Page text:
Blacklists can be compiled manually or automatically, and can be created by analyzing data traffic and identifying malicious or unauthorized connections. Blacklisting is often used for filtering out unwanted content from social networks or websites.

Pros and Cons of Blacklisting

There are many positive aspects to blacklisting. It’s a low-effort and quick way to identify undesirable content and block it from entering the system. But the drawback is that blacklisting cannot stop all malicious content from getting in, especially if the malicious traffic is from an unknown or rare source.

Spam emails are a very good example in this case. A blacklist would be the email addresses from which you do not wish to receive emails. If you get “spam,” you can put the sender on a blacklist to prevent them from contacting you again. If you get a lot of emails from fresh email addresses, this means you’re never really on top of the threats, and as email can be the source of some of the biggest threats, some manner of adaptive security seems essential, if only a spam filter that can block email based on patterns.

Whitelisting vs. Blacklisting: Why Not Both?

Blacklisting and whitelisting both have their pros and cons, so a lot of organizations wonder which to employ to protect systems from malicious hosts.

The fact is it doesn’t have to be a choice, and many companies and security vendors use a combination of both. For example, a company may have a blacklist that blocks known malware domains from accessing its networks. That same company might use a whitelist in a critical area that only permits connections from known, trusted domains.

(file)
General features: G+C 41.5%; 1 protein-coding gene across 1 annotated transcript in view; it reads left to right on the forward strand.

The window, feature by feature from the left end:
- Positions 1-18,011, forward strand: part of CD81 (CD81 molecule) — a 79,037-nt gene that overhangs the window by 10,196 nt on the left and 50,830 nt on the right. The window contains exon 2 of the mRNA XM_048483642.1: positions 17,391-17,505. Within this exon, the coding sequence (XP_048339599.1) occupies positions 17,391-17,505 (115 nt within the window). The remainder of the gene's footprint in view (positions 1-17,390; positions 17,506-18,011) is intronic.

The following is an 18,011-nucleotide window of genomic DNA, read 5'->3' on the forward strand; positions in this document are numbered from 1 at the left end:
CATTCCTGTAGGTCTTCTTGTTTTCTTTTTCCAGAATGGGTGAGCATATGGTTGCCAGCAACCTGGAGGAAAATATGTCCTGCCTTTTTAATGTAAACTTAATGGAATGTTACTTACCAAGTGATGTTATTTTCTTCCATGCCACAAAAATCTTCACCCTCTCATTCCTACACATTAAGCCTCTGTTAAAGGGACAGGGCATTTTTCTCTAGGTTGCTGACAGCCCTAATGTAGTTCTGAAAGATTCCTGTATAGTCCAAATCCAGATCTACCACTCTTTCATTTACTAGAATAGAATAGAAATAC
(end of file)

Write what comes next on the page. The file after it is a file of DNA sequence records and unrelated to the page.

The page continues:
The whitelist approach reduces the likelihood that a single mistake on the blacklist will result in damage.

And while the blacklist method blocks any site, app or user that has been flagged as unsafe, there is the possibility of a site erroneously being blocked, in which case users or admins need whitelisting capabilities for those exceptions. The whitelist method will likely wind up blocking safe resources, but that’s the price of higher security, and users and admins just need to be prepared to make exceptions as needed. The risk there is that admins may tire of the volume of whitelisting requests and set policies that are too lax.

Blacklisting is more commonly used because it has better coverage of malicious items that are continuously changing. But whereas whitelisting can be overly restricting, blacklisting may not be prepared for new “zero day” threats that emerge frequently. Blacklisting requires the security vendor providing the service to quickly adapt to emerging threats.

Ultimately, the job of allowing or denying access would be better handled by machine learning and other adaptive security measures that can not only block known threats, but also identify unknown threats through patterns or behavior.

Until then, the best answer to the question of which is better, whitelisting or blacklisting, is “both.”

John Iwuozor
Expert content writer who loves to break down complex technical works into easy-to-understand articles. He also likes to share his knowledge and experience in the world of tech and science by regularly writing engaging and interesting posts for university blogs, companies and consultancy sites.